City Dwellers who Bother locals with town Languages

The last article I sent revolved around the holy grails of nairobians and their yuppie culture. I’m back with another one taking a skewed look into the annoying habit of city dwellers bothering the locals with Kiswahili and English when they visit home.

I’ve always insisted that those who claim to have been exposed and infused with city mannerisms to speak with me in our dholuo so long as we are in the village. 
Last month I was on elections upcountry and a certain teacher’s training college boy decided to engage me in English amidst locals who barely understood us. 

The situation got so bad I stopped him and asked that I would appreciate if he could use mother tongue so as not to put people in an awkward social situation.

Whenever I go home, I always notice how different I am from the rest of the pack. My brilliance stands out, courtesy of socialization I get from libraries and media and people. I come to see how superficial and futile are most people’s thoughts, how narrow their ideas, how mean their sentiments, how perverse their opinions, and how much of error there is in most of them.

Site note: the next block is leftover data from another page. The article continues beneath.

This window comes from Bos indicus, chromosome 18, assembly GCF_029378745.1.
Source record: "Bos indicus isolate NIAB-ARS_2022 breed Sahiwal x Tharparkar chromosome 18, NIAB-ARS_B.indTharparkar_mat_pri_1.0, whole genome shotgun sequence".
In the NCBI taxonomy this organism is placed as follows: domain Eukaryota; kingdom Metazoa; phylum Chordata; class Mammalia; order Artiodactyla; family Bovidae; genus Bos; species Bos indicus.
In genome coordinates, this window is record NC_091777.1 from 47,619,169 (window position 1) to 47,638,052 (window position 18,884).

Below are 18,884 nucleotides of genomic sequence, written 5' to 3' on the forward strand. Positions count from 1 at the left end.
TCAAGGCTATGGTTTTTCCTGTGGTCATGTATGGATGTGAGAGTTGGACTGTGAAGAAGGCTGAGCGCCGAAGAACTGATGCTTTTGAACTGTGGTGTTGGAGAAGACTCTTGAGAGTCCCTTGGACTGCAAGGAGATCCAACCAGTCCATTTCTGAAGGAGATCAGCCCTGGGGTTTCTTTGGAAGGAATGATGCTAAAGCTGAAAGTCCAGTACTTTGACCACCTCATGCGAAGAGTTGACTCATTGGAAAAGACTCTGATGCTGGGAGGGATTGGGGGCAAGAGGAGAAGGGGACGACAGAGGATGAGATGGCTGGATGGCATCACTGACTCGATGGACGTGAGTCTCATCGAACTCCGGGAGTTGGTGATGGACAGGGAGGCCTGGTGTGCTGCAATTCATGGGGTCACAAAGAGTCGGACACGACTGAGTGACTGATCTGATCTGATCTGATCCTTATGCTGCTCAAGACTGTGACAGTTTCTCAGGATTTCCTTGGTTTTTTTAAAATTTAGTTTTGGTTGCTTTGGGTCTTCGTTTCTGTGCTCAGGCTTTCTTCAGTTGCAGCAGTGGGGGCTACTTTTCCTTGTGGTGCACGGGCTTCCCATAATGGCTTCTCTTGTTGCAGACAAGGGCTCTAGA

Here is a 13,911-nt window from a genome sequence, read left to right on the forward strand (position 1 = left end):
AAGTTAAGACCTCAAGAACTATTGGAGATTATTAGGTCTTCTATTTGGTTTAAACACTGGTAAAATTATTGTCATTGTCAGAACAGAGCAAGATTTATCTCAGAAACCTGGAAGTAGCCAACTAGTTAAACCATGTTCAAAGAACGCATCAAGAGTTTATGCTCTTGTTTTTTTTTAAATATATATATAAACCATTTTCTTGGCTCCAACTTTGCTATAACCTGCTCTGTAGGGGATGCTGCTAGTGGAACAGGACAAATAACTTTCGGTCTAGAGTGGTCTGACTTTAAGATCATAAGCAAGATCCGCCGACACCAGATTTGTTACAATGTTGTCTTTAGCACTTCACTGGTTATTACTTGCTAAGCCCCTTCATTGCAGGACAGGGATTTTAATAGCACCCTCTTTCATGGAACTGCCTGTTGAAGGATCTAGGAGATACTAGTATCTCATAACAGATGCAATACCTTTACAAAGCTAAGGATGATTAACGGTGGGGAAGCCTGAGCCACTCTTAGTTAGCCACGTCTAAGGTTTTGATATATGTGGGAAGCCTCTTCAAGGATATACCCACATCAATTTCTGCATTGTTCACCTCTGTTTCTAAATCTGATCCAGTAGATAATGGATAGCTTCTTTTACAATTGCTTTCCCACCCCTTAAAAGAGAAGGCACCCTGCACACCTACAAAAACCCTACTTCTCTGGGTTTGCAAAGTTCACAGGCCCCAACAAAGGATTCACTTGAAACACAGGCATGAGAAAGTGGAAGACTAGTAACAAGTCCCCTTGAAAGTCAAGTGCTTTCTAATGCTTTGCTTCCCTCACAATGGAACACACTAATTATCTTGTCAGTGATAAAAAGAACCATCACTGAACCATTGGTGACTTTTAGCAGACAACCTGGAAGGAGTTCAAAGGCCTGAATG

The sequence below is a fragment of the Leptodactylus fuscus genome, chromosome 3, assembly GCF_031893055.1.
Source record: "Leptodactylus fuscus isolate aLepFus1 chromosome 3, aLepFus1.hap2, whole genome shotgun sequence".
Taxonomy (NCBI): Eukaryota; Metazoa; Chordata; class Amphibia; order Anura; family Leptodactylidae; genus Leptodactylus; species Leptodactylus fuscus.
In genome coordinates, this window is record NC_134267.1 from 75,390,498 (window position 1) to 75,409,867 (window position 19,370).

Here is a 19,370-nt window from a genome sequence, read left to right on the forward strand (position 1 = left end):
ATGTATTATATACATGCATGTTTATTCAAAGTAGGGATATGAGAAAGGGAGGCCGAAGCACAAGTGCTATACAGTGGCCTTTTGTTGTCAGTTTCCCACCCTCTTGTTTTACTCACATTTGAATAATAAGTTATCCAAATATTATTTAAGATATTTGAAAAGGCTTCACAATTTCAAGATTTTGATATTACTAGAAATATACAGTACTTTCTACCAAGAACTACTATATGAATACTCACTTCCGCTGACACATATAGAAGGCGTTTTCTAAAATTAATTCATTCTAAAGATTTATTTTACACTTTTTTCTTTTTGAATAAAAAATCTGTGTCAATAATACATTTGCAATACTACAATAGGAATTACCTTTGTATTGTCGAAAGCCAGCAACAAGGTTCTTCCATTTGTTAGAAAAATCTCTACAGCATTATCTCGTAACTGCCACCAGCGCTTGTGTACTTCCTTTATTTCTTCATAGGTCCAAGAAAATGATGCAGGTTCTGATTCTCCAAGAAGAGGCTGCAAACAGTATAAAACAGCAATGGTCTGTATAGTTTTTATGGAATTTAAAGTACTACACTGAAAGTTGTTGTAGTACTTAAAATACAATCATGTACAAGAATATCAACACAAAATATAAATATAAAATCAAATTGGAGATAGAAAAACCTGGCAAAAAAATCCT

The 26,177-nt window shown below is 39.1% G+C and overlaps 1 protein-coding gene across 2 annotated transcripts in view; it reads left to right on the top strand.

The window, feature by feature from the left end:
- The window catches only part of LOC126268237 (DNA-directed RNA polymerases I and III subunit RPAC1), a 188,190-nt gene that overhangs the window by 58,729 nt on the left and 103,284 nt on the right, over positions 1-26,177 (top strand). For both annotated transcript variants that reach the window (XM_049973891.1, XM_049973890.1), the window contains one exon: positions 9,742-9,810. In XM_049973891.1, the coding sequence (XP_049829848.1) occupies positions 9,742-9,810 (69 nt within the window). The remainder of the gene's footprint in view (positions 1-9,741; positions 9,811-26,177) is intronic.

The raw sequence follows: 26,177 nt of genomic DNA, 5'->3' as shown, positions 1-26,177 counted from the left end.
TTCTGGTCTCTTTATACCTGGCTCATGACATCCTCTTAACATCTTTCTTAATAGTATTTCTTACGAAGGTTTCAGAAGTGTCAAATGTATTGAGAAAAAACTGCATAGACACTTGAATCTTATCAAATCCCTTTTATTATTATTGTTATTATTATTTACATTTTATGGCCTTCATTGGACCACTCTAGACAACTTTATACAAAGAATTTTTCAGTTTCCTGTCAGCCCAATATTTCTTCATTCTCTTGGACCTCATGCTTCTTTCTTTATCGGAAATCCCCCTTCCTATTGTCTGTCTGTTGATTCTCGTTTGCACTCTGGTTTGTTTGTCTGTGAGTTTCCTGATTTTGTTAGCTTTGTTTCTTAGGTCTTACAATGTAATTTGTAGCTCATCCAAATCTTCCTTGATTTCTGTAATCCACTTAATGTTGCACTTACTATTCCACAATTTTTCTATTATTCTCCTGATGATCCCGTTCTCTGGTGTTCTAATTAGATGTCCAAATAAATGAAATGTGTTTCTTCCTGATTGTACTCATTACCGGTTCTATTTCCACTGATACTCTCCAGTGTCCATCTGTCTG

Yet, I don’t want to assert my brilliance by speaking in languages they don’t understand. I want to remain in the village, act in the village, do whatsoever is needful, and yet remain transcendental, aloof, detached, a lotus flower in the pond.

It speaks to a certain lack of culture, in fact, to launch into a language which you know for a fact the people around you don’t understand, especially at a public forum.

City dwellers be very careful when you visit home not to put people surrounded by goats, cows and chickens into an unnecessary challenging spot. 

My biggest beef with you is that you never want to speak our mother tongue. There are some stupid folks raised in towns who think that not knowing mother tongue is the embodiment of civilisation, the pinnacle of coolness and ultimate marker of intelligence. But their heads are emptier than a divorced single father’s kitchen cabinet.

I love my language, I love the way my people are. I love the way we look, the way we act, the deeply descriptive expressions that come from speaking vernacular – I love it all.

It’s a good thing, I think, when you can speak English – and Kiswahili, but it turns negative when you insist on speaking it everywhere. It shows you are not interested in communication. You are interested in manifesting pride.

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